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Supreme Court Grants Bail To Accused Who Had Undergone 6 Years For Offence Punishable With A Maximum Term of 7 Years

Sohini Chowdhury
7 March 2022 2:36 PM GMT
Supreme Court Grants Bail To Accused Who Had Undergone 6 Years For Offence Punishable With A Maximum Term of 7 Years
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On Wednesday, the Supreme Court granted bail to an accused who had undergone a sentence for a period of 6 years for an offence for which the maximum term of punishment is 7 years. A Bench comprising Justices K.M. Joseph and Hrishikesh Roy noted that the accused, who had been arrested in November 2015, had raised the contention that he had undergone more than 50% of the maximum term...

On Wednesday, the Supreme Court granted bail to an accused who had undergone a sentence for a period of 6 years for an offence for which the maximum term of punishment is 7 years.

A Bench comprising Justices K.M. Joseph and Hrishikesh Roy noted that the accused, who had been arrested in November 2015, had raised the contention that he had undergone more than 50% of the maximum term of punishment prescribed and accordingly invoked Section 436A of the Criminal Procedure Code, 1973. It reads as under -

"436A. Maximum period for which an undertrial prisoner can be detained.—Where a person has, during the period of investigation, inquiry or trial under this Code of an offence under any law (not being an offence for which the punishment of death has been specified as one of the punishments under that law) undergone detention for a period extending up to one-half of the maximum period of imprisonment specified for that offence under that law, he shall be released by the Court on his personal bond with or without sureties…

Provided that the Court may, after hearing the Public Prosecutor and for reasons to be recorded by it in writing, order the continued detention of such person for a period longer than one-half of the said period or release him on bail instead of the personal bond with or without sureties:

Provided further that no such person shall, in any case, be detained during the period of investigation, inquiry or trial for more than the maximum period of imprisonment provided for the said offence under that law."

The accused had approached the Bombay High Court seeking regular bail in FIR registered for offence punishable under Sections 406, 420 read with Section 34 of the Indian Penal Code, 1860 and Section 3 and 4 of the Maharashtra Protection of Interest of Depositors (in Financial Establishments) Act, 1999. Considering the seriousness of the offence, the High Court observed that it had adversely impacted the persons who had deposited money with the accused amounting to about Rs. 5.43 Crores. It further noted that from the material placed on record, prima facie, involvement of the accused was made out and therefore, it would be fit to invoke the first proviso to Section 436A and deny bail to the accused.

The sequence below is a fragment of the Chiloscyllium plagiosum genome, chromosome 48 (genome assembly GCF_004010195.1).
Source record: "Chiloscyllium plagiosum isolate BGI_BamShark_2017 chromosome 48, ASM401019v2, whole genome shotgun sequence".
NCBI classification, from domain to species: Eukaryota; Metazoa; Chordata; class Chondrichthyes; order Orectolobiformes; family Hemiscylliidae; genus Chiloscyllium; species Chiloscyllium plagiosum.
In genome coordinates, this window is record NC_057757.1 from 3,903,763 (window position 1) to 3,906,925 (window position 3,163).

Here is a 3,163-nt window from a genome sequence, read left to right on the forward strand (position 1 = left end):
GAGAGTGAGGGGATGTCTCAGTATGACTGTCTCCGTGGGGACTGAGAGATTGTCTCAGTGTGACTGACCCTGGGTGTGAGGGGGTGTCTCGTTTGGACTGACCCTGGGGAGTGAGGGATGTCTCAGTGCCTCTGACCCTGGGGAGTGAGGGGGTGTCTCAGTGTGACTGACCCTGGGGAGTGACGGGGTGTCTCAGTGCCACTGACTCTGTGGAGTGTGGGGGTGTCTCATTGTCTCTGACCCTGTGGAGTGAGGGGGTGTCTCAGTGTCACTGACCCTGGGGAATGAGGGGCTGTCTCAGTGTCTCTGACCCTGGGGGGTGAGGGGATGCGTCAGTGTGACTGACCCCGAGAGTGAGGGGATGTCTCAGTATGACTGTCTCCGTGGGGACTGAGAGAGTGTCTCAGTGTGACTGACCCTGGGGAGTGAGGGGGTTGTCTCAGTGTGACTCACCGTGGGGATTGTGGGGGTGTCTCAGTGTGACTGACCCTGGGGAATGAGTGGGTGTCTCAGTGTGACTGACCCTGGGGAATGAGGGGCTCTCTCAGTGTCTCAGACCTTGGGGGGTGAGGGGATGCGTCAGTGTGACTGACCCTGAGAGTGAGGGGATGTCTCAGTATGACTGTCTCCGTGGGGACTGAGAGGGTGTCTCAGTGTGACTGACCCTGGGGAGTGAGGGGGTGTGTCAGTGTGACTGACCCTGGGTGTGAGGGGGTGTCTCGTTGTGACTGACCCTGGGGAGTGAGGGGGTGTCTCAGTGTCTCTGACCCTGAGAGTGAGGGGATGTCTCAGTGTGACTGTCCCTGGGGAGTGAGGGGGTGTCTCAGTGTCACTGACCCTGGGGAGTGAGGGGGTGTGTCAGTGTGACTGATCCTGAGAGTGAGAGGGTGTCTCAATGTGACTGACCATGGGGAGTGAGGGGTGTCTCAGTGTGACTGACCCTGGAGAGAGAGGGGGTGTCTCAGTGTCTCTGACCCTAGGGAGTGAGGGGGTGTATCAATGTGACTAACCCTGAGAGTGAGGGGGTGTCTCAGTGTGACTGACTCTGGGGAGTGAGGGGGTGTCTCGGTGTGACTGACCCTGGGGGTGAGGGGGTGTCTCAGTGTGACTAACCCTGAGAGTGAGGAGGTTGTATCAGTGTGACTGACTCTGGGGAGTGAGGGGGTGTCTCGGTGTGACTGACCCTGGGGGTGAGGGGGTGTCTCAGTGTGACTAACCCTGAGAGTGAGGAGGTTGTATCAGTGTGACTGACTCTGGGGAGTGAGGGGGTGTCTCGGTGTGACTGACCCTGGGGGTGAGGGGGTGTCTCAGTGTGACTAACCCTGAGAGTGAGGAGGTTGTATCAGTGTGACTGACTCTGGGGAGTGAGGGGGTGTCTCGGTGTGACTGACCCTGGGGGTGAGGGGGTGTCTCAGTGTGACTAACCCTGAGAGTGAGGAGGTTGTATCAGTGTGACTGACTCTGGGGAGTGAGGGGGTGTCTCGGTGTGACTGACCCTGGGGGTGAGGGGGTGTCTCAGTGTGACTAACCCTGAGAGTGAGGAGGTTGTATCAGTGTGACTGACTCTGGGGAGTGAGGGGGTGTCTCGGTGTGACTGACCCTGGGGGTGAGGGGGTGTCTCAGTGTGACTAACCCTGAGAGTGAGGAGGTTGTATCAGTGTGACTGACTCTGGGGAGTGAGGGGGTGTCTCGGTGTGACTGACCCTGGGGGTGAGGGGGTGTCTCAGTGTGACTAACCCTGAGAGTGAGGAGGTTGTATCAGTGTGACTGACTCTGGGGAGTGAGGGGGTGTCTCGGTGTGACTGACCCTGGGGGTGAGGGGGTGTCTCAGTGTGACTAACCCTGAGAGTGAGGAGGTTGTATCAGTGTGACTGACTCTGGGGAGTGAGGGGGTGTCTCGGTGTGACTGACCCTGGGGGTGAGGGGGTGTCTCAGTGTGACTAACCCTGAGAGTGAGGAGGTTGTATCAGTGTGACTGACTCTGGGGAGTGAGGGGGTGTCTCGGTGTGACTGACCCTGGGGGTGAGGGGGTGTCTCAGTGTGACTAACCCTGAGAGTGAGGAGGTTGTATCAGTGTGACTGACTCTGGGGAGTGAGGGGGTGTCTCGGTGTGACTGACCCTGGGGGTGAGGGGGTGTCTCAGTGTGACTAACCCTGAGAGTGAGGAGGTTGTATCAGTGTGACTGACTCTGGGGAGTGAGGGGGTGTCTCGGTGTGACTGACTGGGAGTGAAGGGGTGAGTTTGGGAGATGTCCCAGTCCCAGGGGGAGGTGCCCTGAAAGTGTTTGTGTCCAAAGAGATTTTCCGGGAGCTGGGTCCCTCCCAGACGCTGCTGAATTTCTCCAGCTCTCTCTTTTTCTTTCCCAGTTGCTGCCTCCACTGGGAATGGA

"Present case is a fit one wherein this Court is required to be sensitive to the proviso to Section 436 of the Cr.P.C. Prima facie involvement of the Applicant in the crime in question is apparent and could be inferred from the material evidence placed on record. Offence committed by the Applicant has economic colour which has ruined social structure of the persons who have deposited the amount with the Applicant. Considering the nature of evidence available on record, it is quite apparent that conviction of the Applicant can be achieved. That being so, Court refrains from granting benefit under Section 436A of Cr.P.C. to the Applicant. As such, Application stands rejected."

However, the Supreme Court opined otherwise -

"After hearing learned counsel for the appellant and learned counsel for the respondent-State, noticing the fact that the appellant has spent more than 6 years in a case where the maximum sentence extends up to 7 years, the appellant should be released on bail."

[Case Title: Deepak Shrikant Aggarwal v. State of Maharashtra Criminal Appeal No. 302 of 2022]

Click Here To Read/Download Supreme Court Order

Click Here To Read/Download High Court Order



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